Get Involved: Effective Interaction Is A Necessary Component Of A Vibrant Workplace
Astute leaders guide and direct from the front lines of the company. Leaders are continually present and interacting with their employees in order to see what is slowly transforming and changing and what is causing unit frustrations. Frontline guiding and directing is a necessary process enabling leaders to apply their abilities to moving the organization forward.
There is a critical difference between the roles of a manager and a leader. While many managers are considered leaders, some not totally committed to sound leadership principles choose to direct from behind their desks. This results in relinquishing the advantage gained by immediate, firsthand knowledge of their organization's daily activities, progress, or frustrating hindrances.
Ongoing interaction with employees is the active practice of visible leadership. Leaders cannot lead from their office. They must continually be in the midst of their employees, seeing for themselves what is happening and what is holding their unit back.
Frontline guiding and directing is a critical concept for leaders to understand and apply. In order for employees to be comfortable with change and transformation within their organization and the constant risk taking that goes with it, leaders must be ever present to train, direct, and reassure each individual member. They must be there to cheer every accomplishment, no matter how small. This can only be done successfully when leaders are continually involved in their employees' daily activities.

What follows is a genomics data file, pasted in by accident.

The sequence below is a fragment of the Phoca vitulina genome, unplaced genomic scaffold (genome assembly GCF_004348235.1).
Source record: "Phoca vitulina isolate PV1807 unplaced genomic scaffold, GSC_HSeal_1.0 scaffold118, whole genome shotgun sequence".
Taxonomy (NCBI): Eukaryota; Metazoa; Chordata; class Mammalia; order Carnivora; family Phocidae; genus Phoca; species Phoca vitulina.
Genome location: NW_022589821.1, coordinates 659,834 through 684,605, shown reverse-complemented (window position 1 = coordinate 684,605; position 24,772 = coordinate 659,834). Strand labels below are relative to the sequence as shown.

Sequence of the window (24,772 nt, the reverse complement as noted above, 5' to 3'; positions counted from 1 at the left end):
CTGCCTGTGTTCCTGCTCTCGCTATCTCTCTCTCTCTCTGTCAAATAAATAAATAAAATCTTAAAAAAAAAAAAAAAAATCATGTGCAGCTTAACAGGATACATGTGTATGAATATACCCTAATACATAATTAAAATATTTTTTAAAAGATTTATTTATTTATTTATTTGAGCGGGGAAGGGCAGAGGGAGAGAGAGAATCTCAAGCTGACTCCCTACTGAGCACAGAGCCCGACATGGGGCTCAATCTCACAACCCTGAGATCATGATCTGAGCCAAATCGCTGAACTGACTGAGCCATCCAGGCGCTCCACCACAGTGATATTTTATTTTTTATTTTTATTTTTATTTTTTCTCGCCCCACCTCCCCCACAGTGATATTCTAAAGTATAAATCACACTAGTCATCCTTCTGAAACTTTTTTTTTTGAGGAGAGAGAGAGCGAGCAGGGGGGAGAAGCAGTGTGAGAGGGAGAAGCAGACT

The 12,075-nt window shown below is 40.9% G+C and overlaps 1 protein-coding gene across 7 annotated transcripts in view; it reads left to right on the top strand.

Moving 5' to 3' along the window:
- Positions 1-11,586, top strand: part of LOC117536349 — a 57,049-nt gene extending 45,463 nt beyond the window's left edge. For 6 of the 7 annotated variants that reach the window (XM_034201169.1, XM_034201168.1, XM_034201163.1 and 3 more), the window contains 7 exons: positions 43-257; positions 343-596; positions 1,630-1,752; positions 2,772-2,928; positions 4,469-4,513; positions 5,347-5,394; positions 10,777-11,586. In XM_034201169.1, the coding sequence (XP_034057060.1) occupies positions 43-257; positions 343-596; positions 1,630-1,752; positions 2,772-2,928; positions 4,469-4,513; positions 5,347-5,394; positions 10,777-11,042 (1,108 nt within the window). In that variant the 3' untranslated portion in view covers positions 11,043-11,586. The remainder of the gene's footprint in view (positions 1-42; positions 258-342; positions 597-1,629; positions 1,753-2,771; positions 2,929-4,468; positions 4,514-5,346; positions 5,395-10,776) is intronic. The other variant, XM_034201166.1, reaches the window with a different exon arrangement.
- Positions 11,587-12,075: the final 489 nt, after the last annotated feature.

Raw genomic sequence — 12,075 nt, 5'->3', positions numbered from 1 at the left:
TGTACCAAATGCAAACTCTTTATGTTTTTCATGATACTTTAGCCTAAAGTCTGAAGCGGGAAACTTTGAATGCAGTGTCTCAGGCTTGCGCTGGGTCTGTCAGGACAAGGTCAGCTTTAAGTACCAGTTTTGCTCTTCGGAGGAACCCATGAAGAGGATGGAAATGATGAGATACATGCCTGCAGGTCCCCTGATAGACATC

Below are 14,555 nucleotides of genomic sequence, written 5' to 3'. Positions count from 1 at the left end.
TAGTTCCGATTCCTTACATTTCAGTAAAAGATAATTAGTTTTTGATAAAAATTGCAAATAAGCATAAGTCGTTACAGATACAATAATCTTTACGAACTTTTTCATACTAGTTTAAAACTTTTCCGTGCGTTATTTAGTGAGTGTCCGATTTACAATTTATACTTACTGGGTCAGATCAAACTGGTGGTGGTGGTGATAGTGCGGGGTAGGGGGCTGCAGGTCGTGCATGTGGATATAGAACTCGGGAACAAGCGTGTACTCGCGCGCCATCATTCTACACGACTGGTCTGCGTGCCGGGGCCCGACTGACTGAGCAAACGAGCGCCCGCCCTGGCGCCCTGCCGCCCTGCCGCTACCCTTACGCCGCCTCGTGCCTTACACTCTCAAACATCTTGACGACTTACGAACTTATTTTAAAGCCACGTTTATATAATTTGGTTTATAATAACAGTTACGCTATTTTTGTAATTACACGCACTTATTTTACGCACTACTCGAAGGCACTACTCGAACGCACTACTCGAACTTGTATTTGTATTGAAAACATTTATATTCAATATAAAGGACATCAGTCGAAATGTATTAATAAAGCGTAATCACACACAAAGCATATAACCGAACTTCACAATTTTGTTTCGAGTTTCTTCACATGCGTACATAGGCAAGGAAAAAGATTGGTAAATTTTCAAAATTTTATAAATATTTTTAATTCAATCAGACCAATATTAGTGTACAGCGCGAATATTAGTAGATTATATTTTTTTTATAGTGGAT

Practical leadership demands that leaders have an active, ongoing presence within their organizational units. This presence creates a visible strength achieved through openly and consistently interacting with all employees. When leaders develop an interactive presence and work to achieve active visibility, they have the ability to fully apply their leadership skills and capabilities. Effective interaction allows leaders to:
Only when leaders are constantly interacting with their employees can they fully understand the daily frustrations they are experiencing individually and as a group. While often minor, these frustrations serve as mini-barriers to productivity and efficiency.
Frustrations are often not known about unless a leader takes the time to observe what is actually occurring. They may be considered minor parts of the work process that employees fail to mention due to their insignificance. However, when considered collectively and cumulatively, smaller frustrations have the power to hemorrhage an organization's productivity.
Observe Firsthand What Is Occurring
Reports and meetings cannot take the place of the leader personally observing what is happening within their division or unit. A casual walkthrough does not provide sufficient opportunity to clearly observe and internalize what is actually occurring at any one point in time.
Close observation allows leaders to identify certain occurrences that produce either a positive or negative impact upon the organization. Only when leaders practice visible leadership and openly interact with their employees will a true picture of the organizational unit's overall progression and advancement emerge. Without this firsthand insight and knowledge, leaders cannot effectually move any part of their organization forward.